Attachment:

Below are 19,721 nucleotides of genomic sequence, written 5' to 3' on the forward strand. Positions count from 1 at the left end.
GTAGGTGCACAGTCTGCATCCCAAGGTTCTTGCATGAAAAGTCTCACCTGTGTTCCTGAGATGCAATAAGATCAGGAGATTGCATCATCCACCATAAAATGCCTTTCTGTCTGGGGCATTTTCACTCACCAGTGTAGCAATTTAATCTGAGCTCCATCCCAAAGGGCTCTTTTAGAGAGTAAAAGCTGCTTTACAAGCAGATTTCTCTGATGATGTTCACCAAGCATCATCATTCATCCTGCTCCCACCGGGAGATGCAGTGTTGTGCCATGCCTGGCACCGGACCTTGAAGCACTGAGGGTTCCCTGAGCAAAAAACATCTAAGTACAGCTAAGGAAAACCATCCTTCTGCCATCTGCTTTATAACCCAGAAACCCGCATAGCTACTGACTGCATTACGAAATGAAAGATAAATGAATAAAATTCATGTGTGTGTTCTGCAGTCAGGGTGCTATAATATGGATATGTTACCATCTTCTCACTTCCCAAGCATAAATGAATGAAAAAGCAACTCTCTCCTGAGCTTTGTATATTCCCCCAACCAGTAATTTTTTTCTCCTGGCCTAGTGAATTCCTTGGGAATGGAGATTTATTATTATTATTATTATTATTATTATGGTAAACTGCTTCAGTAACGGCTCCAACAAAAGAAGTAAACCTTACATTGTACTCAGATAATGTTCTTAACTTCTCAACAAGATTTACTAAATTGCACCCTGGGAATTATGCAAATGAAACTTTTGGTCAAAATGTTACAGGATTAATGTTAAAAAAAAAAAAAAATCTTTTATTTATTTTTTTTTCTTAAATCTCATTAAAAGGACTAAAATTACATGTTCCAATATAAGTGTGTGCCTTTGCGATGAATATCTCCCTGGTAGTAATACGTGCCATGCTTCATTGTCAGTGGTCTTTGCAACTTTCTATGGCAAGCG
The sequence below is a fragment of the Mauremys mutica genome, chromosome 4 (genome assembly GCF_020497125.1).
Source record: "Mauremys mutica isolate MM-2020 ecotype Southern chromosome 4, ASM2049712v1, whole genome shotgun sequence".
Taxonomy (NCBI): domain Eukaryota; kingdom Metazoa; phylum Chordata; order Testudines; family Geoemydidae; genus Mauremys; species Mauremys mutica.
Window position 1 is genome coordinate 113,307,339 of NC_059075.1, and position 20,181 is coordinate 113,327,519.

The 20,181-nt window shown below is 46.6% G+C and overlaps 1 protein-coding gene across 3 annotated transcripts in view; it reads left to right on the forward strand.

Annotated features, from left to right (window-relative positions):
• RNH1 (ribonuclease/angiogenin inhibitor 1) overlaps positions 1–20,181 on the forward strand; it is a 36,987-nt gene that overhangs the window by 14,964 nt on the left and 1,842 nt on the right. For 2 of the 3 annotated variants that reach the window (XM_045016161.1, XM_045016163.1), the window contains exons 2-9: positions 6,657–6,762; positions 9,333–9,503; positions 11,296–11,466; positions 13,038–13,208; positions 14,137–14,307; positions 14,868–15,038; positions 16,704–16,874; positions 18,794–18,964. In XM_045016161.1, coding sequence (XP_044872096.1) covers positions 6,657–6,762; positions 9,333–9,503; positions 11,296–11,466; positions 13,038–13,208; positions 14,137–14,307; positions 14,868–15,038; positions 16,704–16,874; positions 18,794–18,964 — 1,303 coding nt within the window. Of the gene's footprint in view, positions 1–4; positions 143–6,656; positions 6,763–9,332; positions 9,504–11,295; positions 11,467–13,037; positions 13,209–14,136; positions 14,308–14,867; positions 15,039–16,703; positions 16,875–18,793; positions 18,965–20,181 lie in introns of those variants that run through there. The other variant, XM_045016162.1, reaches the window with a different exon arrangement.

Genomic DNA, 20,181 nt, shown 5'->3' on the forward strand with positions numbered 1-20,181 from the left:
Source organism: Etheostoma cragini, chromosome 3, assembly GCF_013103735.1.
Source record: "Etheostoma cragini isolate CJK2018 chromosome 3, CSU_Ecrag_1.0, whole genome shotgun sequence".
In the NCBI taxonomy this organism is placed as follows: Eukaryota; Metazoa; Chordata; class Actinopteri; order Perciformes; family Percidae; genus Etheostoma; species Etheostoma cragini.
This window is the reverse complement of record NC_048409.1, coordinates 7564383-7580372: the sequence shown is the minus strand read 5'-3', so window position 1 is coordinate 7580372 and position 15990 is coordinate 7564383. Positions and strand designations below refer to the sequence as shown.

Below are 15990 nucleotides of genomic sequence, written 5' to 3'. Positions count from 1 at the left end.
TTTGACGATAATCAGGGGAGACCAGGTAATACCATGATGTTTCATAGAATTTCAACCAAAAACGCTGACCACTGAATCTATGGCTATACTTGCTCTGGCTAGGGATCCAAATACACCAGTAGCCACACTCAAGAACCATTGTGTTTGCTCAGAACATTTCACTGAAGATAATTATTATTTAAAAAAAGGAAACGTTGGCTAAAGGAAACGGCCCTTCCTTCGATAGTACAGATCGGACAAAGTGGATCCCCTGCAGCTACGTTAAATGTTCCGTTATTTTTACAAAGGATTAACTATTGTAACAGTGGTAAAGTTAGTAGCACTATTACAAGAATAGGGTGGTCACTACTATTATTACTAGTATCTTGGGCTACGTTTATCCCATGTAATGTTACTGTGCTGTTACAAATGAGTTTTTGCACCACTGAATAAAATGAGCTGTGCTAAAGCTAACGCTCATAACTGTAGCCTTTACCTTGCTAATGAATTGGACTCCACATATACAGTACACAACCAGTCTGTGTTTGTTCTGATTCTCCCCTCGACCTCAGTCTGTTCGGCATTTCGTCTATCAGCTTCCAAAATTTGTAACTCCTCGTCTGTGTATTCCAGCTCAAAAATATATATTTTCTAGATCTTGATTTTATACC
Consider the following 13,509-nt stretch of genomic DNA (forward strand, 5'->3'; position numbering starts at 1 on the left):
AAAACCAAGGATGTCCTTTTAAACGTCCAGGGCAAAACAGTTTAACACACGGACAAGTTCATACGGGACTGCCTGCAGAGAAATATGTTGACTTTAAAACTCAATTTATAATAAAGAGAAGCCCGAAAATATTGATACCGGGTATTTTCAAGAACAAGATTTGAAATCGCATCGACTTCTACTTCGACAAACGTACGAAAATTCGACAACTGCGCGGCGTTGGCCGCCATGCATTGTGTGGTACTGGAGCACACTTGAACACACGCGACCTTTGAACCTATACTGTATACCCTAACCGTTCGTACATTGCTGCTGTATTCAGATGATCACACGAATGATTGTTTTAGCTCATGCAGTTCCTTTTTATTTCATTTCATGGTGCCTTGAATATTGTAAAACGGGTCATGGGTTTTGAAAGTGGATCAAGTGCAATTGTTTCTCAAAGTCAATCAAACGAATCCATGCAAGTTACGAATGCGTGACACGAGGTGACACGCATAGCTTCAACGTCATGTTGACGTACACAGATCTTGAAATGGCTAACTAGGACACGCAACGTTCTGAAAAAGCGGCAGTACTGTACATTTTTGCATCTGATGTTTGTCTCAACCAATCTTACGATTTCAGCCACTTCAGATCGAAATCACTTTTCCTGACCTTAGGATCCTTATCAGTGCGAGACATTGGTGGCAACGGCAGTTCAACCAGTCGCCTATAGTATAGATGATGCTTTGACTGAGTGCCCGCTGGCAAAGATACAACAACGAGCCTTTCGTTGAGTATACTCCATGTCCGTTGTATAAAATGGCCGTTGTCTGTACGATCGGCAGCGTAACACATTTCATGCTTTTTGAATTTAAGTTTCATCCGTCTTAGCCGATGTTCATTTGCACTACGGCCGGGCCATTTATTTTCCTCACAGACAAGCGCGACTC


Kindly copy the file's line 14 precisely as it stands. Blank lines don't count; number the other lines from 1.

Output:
This window is the reverse complement of record NC_048409.1, coordinates 7564383-7580372: the sequence shown is the minus strand read 5'-3', so window position 1 is coordinate 7580372 and position 15990 is coordinate 7564383. Positions and strand designations below refer to the sequence as shown.